Saturday, November 29, 2008

The Last One

Thanks to Neal Hutcheson
Moonshiner Popcorn Sutton in The Last One.
Photo by Neal Hutcheson

I was introduced to mountain dew at an early age. I’m not talking about that sickly sweet syrupy soft drink that came in the green bottle bearing the ominous warning, "It’ll tickle yore innards."

Nope, I’m talking about the real thing.

I was about ten years old and up some cove near Whittier. It was my first time ever to visit some family friends at their place, and I was sitting alone on the porch when another boy, a year or two younger than me, approached with a glass of water. At least, I assumed it was a glass of water. He held it out toward me and smiled, "You want some moonshine? I put rock candy in it and that makes it good. I like it!"

It wasn’t water. And I didn’t particularly like it.

As far as that other little boy is concerned, I wonder how his liver is holding up these days.

He may have been the first, but certainly not the last, mischievous guy to offer me a swig of corn squeezins’. If I had a hankering for the stuff today, though, I really don’t know who could help me out. But thanks to a new film by Neal Hutcheson, I’m (almost) inspired enough to revive a timeless mountain tradition and make a batch myself.

The Last One follows Popcorn Sutton to a suitably secluded spot in the mountains where he proceeds to set up a still and make one "last" batch of illegal liquor. If it’s not a step-by-step guide to do-it-yourself distilling, it’s the next closest thing.


Several months ago, I posted a story on Popcorn, and I continue to get hits almost daily from people searching for his book, Me and My Likker, and his self-produced video, The Last Run of Likker I'll Ever Make. The last I heard, Popcorn was facing federal charges and the people of Maggie Valley were circulating a petition asking the judge to go easy on him.

By the end of The Last One, I had a new-found respect for the technical knowledge of a craftsman like Popcorn Sutton. Some of the old traditions that have been a mainstay in these hills, like running dogs and making ‘shine, are fading fast. And the time will likely arrive, sooner rather than later, when they’ll just be memories.

Fortunately, Neal Hutcheson has preserved a closeup look at the work of one mountain master keeping his tradition alive. I’d like to see a sequel, where Popcorn could tell us more of what would no doubt be an endless string of stories from a lifetime of bootlegging.

I don’t consider it a shortcoming of The Last One that Popcorn Sutton remains as much an enigma at the end of the film as at the beginning. Questions remain unanswered. Is Popcorn Sutton the genuine article? Or is he a caricature of himself?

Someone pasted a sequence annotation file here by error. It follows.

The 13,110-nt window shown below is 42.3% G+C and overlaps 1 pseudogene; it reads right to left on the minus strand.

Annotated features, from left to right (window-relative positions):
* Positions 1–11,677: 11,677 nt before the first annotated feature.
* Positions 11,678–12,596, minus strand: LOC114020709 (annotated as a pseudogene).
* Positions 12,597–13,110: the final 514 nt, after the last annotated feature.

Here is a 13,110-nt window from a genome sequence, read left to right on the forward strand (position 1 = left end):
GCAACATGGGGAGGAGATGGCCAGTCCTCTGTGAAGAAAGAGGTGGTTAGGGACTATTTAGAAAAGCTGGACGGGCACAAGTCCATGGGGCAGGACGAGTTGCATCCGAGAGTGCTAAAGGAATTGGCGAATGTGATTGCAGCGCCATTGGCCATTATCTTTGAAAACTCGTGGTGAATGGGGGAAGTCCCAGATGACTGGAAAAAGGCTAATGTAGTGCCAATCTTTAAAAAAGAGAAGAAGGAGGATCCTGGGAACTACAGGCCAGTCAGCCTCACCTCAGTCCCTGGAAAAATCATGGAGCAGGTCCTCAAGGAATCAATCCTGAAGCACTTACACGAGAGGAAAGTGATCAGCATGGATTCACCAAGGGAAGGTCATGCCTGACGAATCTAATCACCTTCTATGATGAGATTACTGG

But in raising those questions, I recognize they could just as easily apply to the rest of us. To what extent are any of us authentic people and to what extent are we self-consciously (or unconsciously) playing roles?

While Popcorn Sutton is more than willing to reveal the secrets of crafting fine likker, he is much more guarded about the secrets of crafting Popcorn Sutton. And to that extent, I’d call The Last One a mystery story.

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Neal Hutcheson produced The Prince of Dark Corners, written by Gary Carden and featuring Milton Higgins as the outlaw Lewis Redmond. Hutcheson has produced other films with local connections, including The Queen Family and Mountain Talk. They’re all available at the Sucker Punch Productions website, http://www.suckerpunchpictures.com/

Moonshiner Popcorn Sutton with mountain musician Abigail Moore in The Last One.
Photo by Neal Hutcheson

7 comments:

Western North Carolina Writer's Underground said...

If Popcorn retains his freedom (and he should--mercy, not justice) he should be able to command some hefty speaker honorariums to help pay his legal fees. Maggie should treat this guy as the (deserved) King of the valley. Caricature, no; icon, yes.

Anonymous said...

popcorn you are a hero and I think the law should leave you alone. I have drink some of your loveing likker and I got married the next week it was the best i had ever drink but the gallon didn't last long, because i took a head cold after i got married and i drink all the likker and it will take your cold away. popcorn you are a hero.

donniecrow said...

Dear popcorn
popcorn you are a hero I watch the picture and injoy it a lot I like to meet you
and talk to you I am waving my hand at you thank and god bless
donnie in tennessee

Anonymous said...

hey popcorn you want to show me how to make some of that good ole likker.

Anonymous said...

RIP Popcorn! I met Uncle Ted when I was a little girl and I wish I could have met you too!

Anonymous said...

I still have 2/3 of a mason jar of popcorns finest above the fridge. guess I'll be saving it for special occasions. I had a sip yesterday for popcorn.

BAREFOOT TS said...

I KNEW POPCORN HE IS A DISTANT KINFOKE OF MY FAMILY HE IS A LIVING MOONSHINERS LEDGIN ALL THE FOKE SURE WILL MISS HIM AND HIS LIKER I THINK HIS SHINE AND DAYS MAKE HIM MORE POPULAR THAN THE OLDER SUTTON MEN TED AND CHARLIE WHO WERE BUSTED MORE THAN ONCE CHARLIE SPENT QUITE SOME TIME FOR THE CRIME